Responding as a Community

Community health workers routinely provide first-line therapy for a wide variety of diseases, and link rural, last mile areas with local primary care facilities and regional specialist level resources. In many cases, this can prevent prolonged, sometimes unnecessary transport and other delays in care. In the midst of pandemic disease outbreaks, formal health care systems are often overwhelmed. Community health workers can be leveraged as a public health reserve during these emergencies. Their work in responding to pandemic outbreaks can be focused on community mobilization, active case finding, and filling health service gaps. Rwanda, for example, has directed people with symptoms suspicious for COVID-19 to consult with local [PDF] community health workers for screening and referral.

A boy carrying a number of jerry cans on his back walks past the abandoned checkpoint.
The border between Goma, Democratic Republic of Congo and Rwanda—deserted amid concerns over coronavirus on March 23, 2020. Rwanda now uses community health workers in screening people for COVID-19. REUTERS/Olivia Acland

Building Upon This Foundation

Community health workers play a vital role in preventing, monitoring, and responding to pandemic threats. It is therefore critical that we accelerate investments in community health in our response to the COVID-19 pandemic.

The case for investing to close this gap is compelling, considering the significant human and economic costs of pandemics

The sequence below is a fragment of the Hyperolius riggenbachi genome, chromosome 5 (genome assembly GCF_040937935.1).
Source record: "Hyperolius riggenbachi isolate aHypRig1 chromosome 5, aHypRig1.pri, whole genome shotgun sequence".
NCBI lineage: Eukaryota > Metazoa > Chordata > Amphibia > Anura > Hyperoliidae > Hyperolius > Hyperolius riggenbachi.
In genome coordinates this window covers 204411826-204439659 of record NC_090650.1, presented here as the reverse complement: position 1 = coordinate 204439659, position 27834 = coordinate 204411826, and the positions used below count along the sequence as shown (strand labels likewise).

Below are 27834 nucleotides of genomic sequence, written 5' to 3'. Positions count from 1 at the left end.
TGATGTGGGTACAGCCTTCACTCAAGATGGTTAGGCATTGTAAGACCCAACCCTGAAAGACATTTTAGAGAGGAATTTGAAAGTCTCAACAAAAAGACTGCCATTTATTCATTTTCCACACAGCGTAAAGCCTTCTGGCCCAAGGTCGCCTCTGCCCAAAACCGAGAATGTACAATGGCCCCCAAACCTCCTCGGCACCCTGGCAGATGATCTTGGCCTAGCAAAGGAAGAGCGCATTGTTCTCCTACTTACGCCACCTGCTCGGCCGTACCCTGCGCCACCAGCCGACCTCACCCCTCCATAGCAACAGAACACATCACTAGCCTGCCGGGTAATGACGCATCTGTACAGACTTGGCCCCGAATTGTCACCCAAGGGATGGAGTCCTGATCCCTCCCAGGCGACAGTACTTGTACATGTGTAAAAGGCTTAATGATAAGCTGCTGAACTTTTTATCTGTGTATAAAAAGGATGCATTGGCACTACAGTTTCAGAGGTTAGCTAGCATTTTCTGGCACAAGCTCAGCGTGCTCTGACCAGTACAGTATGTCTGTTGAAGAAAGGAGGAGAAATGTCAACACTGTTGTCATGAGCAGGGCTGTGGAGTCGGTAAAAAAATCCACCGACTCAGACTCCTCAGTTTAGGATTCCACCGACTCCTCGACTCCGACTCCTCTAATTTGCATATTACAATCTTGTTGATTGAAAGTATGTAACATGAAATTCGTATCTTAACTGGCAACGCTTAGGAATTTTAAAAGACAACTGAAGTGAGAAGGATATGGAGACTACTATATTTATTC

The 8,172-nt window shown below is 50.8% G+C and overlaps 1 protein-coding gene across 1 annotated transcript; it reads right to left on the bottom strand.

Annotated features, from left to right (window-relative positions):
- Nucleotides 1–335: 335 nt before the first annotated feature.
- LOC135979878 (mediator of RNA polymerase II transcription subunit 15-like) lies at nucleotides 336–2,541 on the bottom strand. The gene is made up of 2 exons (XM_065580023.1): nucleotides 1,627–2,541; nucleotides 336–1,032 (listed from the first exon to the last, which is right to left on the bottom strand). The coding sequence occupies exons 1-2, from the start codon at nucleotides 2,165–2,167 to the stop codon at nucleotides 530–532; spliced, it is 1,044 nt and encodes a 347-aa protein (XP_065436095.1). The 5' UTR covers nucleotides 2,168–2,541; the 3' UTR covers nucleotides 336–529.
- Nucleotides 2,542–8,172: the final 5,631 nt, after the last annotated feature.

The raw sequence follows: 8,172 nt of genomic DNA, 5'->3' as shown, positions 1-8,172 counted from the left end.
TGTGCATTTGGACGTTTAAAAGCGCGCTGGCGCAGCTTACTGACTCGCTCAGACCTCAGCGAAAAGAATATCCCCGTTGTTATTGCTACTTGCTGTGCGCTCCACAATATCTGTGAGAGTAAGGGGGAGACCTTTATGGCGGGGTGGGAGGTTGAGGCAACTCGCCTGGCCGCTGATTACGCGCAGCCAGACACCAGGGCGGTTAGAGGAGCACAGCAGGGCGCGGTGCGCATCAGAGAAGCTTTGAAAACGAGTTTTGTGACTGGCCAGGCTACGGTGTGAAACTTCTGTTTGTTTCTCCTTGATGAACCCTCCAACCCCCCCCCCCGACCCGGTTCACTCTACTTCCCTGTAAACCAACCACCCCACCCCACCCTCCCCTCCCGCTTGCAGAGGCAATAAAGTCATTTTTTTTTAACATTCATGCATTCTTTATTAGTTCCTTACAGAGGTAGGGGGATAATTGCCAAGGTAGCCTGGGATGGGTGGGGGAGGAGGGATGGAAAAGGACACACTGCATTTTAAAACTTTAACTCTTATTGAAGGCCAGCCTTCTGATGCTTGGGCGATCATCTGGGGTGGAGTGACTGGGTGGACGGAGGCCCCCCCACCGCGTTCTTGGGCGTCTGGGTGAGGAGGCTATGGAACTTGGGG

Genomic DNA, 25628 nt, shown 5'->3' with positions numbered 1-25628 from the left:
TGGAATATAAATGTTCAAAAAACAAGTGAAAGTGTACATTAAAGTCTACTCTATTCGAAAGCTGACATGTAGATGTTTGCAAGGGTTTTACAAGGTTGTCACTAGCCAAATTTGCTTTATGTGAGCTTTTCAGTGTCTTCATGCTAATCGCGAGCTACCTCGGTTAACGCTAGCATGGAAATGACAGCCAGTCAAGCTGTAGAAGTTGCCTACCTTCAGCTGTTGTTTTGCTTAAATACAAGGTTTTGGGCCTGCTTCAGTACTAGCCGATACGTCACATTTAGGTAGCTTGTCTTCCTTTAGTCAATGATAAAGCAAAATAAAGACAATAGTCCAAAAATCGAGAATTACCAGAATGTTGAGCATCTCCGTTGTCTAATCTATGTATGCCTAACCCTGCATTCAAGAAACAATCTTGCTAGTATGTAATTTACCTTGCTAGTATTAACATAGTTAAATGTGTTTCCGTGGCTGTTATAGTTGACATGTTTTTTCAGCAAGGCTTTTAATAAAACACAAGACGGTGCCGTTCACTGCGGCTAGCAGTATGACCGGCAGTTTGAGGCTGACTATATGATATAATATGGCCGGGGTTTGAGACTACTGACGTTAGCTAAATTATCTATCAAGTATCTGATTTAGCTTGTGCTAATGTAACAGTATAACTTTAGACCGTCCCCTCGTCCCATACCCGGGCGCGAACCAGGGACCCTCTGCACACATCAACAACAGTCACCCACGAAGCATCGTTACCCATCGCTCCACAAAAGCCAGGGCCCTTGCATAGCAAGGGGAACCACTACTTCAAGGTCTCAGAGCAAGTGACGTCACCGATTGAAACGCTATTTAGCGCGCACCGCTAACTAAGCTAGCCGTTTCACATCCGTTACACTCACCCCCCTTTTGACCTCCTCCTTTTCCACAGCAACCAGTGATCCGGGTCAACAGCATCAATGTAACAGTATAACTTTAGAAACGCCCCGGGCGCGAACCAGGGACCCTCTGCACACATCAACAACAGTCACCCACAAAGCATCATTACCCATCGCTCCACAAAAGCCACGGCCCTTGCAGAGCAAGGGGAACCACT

In Sub-Saharan Africa alone, community health is underfunded by an estimated $2 billion every year. The case for investing to close this gap is compelling, considering the significant human and economic costs of pandemics. Early estimates indicate that the coronavirus pandemic could cost the global economy $2 trillion. The Financing Alliance for Health, has to date supported twelve governments, mobilizing more than $30 million towards community health, and continues to work to close the funding gap. These efforts will help partner governments respond to the challenges of today, like COVID-19, and the communicable and non-communicable disease challenges of the future.

Angela Gichaga is the CEO, Financing Alliance for Health.

Amit Chandra is an emergency physician and global health policy specialist based in Washington, DC.

Nelly Wakaba is the Country Engagement and Support Director, Financing Alliance for Health.

Claire K. Qureshi is the Senior Director, Community Health Acceleration Partnership (CHAP), and Advisor, Office of the WHO Ambassador for Global Strategy.

Lyudmila Nepomnyashchiy is the Director, Community Health Acceleration Partnership (CHAP), hosted by the Office of the WHO Ambassador for Global Strategy.